Besides being advisor for our yearbook with a group of students who met after school every day, I also created and advised a group of students called "webmasters" who maintained a website for our school. They would interview the principal, teachers, students and parents in order to write news articles for our website. During class time, sometimes a teacher would ask if one of my students could come and help with computer or software problems. If the student was caught up on classwork and wouldn't miss anything important, he/she could go to help the teacher. The students loved to do this, the teachers appreciated it, and I considered it a great learning situation all around.
If I were teaching today, especially at the high school level, I'm sure I would constantly be calling on students to help me with computer situations. Did you know that many of our young people have much more advanced computer skills than their teachers with advanced degrees? They know how to get around the internet faster and find information quicker than most adults. Many of them have already taken apart many computers and put them back together again -- usually with improvements! Many of them have learned computer languages/codes so they can create their own software. And, what's so impressive, to me as a teacher, is they are mostly self-taught or peer-taught. 
It's truly amazing what young minds can accomplish if focused and really interested in something. We should never underestimate their capabilities!

Thursday, January 14, 2016

School Bond Initiative? Yes or No

On Wednesday evening, January 13, 2016, Carrington School District convened a special informative meeting conducted by Superintendent Brian Duchscherer. He gave a PowerPoint presentation detailing the scope of the new school project and how it would impact property owners' taxes.
During the meeting, numerous tax payers expressed concerns as to the affordability of the 23.5 million dollar project. A Carrington resident and taxpayer, Russ Heidt, expressed deep concerns with the impact of this new tax on top of all the other current taxes and obligations facing Carrington homeowners. He questioned Duchscherer about the validity of the total cost for the project and determined that with interest/other expenses/etc. it will more likely cost around $35 million.
Another concern coming from the audience was the potential $700/sq.ft. cost for construction. Two men in the audience questioned why the project was costing so much and gave examples of other schools which were recently being built for much less ($150-$350/sq.ft.) Carter Kleinsauser wondered out loud if we were getting ripped off, and the audience laughed.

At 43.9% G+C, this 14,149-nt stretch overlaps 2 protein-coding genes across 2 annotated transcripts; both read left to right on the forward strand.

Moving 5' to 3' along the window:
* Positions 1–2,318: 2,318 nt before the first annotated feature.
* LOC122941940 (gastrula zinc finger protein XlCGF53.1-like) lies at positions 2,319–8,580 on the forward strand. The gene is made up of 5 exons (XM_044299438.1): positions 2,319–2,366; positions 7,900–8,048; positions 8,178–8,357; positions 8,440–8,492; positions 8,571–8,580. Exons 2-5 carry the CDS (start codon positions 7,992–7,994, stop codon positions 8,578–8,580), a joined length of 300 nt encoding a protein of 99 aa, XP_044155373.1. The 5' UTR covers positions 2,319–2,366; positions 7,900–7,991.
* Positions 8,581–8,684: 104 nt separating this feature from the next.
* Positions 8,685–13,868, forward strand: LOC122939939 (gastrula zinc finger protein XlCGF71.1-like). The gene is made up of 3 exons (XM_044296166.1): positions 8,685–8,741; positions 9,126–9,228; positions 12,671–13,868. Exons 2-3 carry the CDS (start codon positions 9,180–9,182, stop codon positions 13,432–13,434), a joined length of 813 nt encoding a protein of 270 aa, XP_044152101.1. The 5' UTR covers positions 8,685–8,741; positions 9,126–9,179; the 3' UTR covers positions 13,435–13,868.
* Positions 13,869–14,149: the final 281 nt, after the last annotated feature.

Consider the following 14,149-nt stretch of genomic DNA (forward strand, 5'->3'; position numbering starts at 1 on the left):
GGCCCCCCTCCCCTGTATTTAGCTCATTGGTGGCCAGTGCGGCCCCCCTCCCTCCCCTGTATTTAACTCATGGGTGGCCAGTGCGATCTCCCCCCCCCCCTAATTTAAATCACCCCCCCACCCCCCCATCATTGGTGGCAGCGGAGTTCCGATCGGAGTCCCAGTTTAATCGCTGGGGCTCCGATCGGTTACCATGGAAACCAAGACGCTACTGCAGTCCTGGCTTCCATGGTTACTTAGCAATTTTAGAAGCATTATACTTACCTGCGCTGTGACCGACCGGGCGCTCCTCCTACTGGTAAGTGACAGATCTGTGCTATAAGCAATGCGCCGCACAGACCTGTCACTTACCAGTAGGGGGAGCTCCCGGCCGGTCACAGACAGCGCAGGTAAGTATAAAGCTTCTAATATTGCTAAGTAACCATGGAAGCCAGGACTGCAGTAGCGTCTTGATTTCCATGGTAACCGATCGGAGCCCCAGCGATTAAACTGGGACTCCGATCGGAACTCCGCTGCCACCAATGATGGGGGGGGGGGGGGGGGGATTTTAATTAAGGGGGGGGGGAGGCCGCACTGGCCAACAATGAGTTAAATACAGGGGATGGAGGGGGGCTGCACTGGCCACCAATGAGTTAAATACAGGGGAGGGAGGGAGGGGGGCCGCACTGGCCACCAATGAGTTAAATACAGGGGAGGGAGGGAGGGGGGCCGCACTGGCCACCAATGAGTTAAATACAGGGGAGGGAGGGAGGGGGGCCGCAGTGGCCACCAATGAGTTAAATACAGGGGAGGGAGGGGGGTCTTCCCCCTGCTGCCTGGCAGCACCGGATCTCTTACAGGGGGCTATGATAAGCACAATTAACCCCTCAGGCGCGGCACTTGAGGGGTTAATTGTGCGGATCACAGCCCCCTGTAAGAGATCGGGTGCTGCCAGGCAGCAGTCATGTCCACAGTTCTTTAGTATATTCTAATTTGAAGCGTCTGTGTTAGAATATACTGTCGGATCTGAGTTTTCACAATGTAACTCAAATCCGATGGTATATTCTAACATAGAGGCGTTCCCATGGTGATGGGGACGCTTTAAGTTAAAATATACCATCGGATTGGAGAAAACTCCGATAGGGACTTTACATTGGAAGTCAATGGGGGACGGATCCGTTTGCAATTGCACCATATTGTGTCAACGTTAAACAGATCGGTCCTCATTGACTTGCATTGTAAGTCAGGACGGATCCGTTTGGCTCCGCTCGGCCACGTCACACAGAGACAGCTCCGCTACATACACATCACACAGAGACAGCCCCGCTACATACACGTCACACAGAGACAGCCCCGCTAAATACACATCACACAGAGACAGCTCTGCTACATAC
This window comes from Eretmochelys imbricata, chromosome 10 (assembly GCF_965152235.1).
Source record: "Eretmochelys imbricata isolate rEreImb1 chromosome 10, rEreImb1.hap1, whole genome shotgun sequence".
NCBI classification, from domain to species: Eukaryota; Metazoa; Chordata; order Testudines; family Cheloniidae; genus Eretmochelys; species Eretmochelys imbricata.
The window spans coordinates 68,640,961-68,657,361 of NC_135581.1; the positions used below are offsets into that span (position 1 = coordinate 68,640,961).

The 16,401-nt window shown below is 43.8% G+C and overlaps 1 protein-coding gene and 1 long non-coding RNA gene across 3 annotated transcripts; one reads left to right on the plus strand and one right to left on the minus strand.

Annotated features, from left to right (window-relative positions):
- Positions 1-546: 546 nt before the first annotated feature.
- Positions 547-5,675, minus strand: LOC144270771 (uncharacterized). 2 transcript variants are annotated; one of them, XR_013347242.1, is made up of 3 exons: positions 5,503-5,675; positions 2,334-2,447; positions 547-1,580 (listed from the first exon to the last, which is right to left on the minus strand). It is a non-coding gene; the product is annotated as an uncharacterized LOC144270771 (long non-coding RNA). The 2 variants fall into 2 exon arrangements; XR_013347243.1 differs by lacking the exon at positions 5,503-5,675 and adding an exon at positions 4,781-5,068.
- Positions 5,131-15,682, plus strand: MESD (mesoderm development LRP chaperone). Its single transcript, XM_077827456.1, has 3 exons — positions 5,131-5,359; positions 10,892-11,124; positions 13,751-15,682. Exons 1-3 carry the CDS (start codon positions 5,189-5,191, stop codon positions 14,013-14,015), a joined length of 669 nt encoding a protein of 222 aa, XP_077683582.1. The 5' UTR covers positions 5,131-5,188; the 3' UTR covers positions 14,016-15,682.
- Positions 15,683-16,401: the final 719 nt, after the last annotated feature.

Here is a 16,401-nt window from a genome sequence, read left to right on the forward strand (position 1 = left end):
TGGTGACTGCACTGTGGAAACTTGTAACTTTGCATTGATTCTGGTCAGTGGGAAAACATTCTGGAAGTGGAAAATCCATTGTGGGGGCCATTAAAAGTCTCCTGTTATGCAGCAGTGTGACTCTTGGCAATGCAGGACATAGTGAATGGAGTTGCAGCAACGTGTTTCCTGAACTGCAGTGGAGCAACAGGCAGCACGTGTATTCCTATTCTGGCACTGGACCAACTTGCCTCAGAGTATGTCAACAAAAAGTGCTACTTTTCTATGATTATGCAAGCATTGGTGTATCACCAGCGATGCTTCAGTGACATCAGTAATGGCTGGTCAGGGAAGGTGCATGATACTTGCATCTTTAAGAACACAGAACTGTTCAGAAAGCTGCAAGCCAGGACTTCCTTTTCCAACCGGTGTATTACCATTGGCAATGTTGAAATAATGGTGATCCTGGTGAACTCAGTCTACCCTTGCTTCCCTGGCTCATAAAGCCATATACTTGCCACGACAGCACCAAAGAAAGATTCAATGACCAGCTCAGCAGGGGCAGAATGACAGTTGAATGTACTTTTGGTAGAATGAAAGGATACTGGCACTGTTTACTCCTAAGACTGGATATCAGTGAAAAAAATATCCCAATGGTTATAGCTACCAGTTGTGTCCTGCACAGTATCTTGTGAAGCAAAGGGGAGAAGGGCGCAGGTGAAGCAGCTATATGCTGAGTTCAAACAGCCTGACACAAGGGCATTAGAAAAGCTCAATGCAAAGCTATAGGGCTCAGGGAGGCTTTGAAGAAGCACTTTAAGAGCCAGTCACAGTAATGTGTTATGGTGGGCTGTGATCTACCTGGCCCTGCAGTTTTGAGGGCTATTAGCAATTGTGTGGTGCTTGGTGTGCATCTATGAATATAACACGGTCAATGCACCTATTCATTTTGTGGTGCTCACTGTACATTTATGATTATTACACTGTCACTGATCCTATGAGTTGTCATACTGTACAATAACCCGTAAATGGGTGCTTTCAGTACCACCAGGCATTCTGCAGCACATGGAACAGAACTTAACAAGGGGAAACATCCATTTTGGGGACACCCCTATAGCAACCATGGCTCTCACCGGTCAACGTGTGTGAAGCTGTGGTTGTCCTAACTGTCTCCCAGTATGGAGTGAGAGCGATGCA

Marlene Boyer, a retired teacher from the school district, was particularly concerned about the ability of the elderly, the disabled, and people on fixed incomes to be able to pay for this project. She expressed that her family had received a good education there in the past and wondered if some of the seemingly extra components could be cut from the project.
Charles Linderman stated, "We've got to decide what are our priorities. ... I think the school is our number one priority. ... If you want nice things, you have to pay for them." He compared the $320-a-year-extra cost for a $100K house to a trip that he and his wife might take to Fargo for the weekend, where they would spend much more than that.
Superintendent Duchscherer did an excellent job of answering questions from the audience and presenting facts in favor of the new school project - valid concerns as to why the school district hopes that tax payers will vote yes on February 16th to encumber their properties for the next 20 years.
(For more information, you might want to take a look at the Cardinal Pride Vote Yes Committee page on Facebook: Also, the "Long Range Planning" page at the Carrington Public Schools site adds ongoing information:…/bulle…/longrangeplan2.html.)
Also, if you're interested, you may want to attend an information meeting, being hosted by Angela Kutz in Sykeston on Sunday, January 17th at the Parish Hall. It will be at noon with lunch served to everyone who attends. Angela's goal is to get as many facts out as possible so people can make an educated vote.